Food safety: a tale of regulatory abuse
Likewise, critics of the rules point to small mom-and-pop food entrepreneurs who will face impractical and costly testing and treatment requirements. The FDA calculates that 73% of the costs of the new rules for food facilities will be carried by businesses with 20 or fewer employees, even though they produce just 4% of the food consumed in the U.S. Clearly the FSMA favors big food corporations that can cover these costs thanks to economies of scale. (It is worth noting that these same large food corporations would be none too sorry to see their smaller local and regional competitors close.)
Last week we wrote an editorial about Sullivan County’s efforts to build a local food system with infrastructure like the new slaughterhouse to support livestock farmers, a food hub and an incubator kitchen. This week we are expressing concern for these kinds of efforts. FSMA compliance costs for food hubs are estimated at as much as 8% of these facilities’ annual sales, and the proposed rules for local food hubs are the same as for manufacturing plants with 499 employees.
Finally, the rules appear to have been written by people who know little about farming. Take, for example, rules that would make it almost impossible to use compost and manure fertilizer on produce farms; applying manure to a field would mean not harvesting a crop from that field for nine months.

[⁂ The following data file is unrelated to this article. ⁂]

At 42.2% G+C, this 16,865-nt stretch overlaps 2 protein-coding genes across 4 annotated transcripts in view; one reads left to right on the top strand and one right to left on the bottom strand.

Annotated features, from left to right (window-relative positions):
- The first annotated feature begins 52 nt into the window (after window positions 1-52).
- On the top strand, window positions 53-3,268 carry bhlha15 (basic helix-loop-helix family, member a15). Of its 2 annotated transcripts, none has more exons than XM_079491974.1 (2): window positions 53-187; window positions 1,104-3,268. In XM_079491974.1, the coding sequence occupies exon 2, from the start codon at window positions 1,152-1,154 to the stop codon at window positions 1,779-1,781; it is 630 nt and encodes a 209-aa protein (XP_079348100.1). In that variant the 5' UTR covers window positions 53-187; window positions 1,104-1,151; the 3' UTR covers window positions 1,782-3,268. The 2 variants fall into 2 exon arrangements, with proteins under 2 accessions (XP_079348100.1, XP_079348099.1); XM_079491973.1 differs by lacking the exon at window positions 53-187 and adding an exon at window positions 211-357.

At a time when consumers, farmers and food entrepreneurs are partnering in a burgeoning local food movement to build a network of profitable small- and medium-scale farms that will serve local and regional markets, the proposed FSMA rules threaten to undo important advances.
We suggest that if you are a farmer, or if you are interested in supporting local farmers, then send your comments to the FDA before November 15. If you feel you do not know enough to comment, at least consider checking out FarmAid’s suggested action regarding FSMA at this shortened link: bit.ly/1a1iMMP.
[Editor’s note: The facts and figures in this editorial come mostly from NSAC and from the Pennsylvania Association for Sustainable Agriculture (PASA). Citizens can find research on FSMA at this website (sustainableagriculture.net/fsma/speak-out-today/) including suggestions for how to comment on the FDA’s proposed rules.]
For other reading on this topic, see: